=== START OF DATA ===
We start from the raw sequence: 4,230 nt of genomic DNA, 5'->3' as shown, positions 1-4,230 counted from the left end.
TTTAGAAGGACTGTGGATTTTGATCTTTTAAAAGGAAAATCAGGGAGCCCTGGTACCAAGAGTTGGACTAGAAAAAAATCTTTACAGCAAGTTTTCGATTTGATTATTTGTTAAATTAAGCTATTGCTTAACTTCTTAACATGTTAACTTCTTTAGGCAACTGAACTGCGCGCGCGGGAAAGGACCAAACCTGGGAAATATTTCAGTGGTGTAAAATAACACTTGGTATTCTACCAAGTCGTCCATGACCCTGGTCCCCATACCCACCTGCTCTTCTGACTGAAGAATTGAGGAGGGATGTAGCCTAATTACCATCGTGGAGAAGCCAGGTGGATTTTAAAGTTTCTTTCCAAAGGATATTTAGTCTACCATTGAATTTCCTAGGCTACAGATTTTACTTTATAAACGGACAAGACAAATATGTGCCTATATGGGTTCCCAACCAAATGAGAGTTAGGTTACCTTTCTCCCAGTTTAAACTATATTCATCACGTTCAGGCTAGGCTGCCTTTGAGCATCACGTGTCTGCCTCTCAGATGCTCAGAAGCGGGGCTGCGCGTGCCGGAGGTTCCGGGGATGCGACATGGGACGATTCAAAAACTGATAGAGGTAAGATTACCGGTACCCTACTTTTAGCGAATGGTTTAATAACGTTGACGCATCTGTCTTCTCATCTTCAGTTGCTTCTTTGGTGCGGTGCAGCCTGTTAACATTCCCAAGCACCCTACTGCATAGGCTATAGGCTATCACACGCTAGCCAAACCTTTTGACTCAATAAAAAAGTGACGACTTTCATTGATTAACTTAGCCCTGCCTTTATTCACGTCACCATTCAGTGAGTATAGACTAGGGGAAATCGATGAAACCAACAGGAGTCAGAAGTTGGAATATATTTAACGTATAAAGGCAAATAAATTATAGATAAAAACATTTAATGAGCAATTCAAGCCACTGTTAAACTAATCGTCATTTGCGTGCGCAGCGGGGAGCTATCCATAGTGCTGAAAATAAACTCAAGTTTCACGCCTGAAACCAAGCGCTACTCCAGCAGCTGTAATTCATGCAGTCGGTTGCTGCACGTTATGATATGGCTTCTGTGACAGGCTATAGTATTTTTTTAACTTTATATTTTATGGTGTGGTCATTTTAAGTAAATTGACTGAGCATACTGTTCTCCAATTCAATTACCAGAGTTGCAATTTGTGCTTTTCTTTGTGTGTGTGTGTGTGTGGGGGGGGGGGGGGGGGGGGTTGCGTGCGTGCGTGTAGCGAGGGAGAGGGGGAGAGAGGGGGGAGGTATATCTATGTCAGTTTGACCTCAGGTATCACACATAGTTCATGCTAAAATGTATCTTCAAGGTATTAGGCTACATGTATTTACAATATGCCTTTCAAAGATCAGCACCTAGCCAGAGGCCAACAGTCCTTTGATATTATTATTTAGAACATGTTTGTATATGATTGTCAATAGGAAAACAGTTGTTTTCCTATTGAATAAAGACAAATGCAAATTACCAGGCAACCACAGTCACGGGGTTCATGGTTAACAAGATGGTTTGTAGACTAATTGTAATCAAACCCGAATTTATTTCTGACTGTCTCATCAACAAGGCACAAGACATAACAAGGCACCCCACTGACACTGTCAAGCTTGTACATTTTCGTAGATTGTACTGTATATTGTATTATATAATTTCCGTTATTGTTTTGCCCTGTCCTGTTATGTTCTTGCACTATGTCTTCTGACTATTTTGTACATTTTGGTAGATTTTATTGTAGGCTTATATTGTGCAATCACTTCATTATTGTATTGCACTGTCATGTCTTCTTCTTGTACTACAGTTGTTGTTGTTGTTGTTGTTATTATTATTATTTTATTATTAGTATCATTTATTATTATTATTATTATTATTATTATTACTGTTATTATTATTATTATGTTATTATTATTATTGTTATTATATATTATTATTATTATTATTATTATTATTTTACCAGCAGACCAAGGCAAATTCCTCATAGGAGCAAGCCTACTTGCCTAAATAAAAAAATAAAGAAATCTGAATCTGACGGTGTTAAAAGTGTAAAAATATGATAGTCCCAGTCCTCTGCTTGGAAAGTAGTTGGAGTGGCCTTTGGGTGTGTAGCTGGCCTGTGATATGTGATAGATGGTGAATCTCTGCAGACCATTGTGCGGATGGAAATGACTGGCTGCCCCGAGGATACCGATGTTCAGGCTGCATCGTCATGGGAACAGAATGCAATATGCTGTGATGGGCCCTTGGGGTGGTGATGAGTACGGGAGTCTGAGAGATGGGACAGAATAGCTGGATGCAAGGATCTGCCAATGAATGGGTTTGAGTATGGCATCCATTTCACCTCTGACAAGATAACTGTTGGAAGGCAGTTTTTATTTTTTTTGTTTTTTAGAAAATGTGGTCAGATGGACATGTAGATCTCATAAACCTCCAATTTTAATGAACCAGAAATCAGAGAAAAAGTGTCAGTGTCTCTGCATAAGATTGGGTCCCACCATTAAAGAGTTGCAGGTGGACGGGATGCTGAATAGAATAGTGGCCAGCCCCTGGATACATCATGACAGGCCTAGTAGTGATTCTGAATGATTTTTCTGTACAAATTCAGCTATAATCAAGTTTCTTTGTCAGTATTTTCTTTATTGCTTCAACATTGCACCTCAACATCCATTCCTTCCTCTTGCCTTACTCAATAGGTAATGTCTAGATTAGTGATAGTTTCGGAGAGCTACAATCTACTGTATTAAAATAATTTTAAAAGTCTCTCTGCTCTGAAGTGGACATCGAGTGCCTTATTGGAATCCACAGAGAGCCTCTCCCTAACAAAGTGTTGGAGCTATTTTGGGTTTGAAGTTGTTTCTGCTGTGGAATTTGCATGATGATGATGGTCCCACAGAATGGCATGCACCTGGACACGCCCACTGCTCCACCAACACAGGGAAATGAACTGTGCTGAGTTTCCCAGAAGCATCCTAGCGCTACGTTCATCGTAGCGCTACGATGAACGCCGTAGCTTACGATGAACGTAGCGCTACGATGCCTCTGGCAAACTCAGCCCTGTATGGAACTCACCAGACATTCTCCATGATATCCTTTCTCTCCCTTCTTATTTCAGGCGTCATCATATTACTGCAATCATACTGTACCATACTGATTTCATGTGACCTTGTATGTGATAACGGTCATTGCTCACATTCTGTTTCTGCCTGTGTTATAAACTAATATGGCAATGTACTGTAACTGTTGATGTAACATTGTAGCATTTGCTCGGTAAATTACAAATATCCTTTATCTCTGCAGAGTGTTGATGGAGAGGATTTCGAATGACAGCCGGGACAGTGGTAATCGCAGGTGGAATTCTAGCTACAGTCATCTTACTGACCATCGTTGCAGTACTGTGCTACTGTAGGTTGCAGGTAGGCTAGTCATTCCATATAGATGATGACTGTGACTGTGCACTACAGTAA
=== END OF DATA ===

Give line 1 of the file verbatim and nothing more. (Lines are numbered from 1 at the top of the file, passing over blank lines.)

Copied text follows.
We start from the raw sequence: 4,230 nt of genomic DNA, 5'->3' as shown, positions 1-4,230 counted from the left end.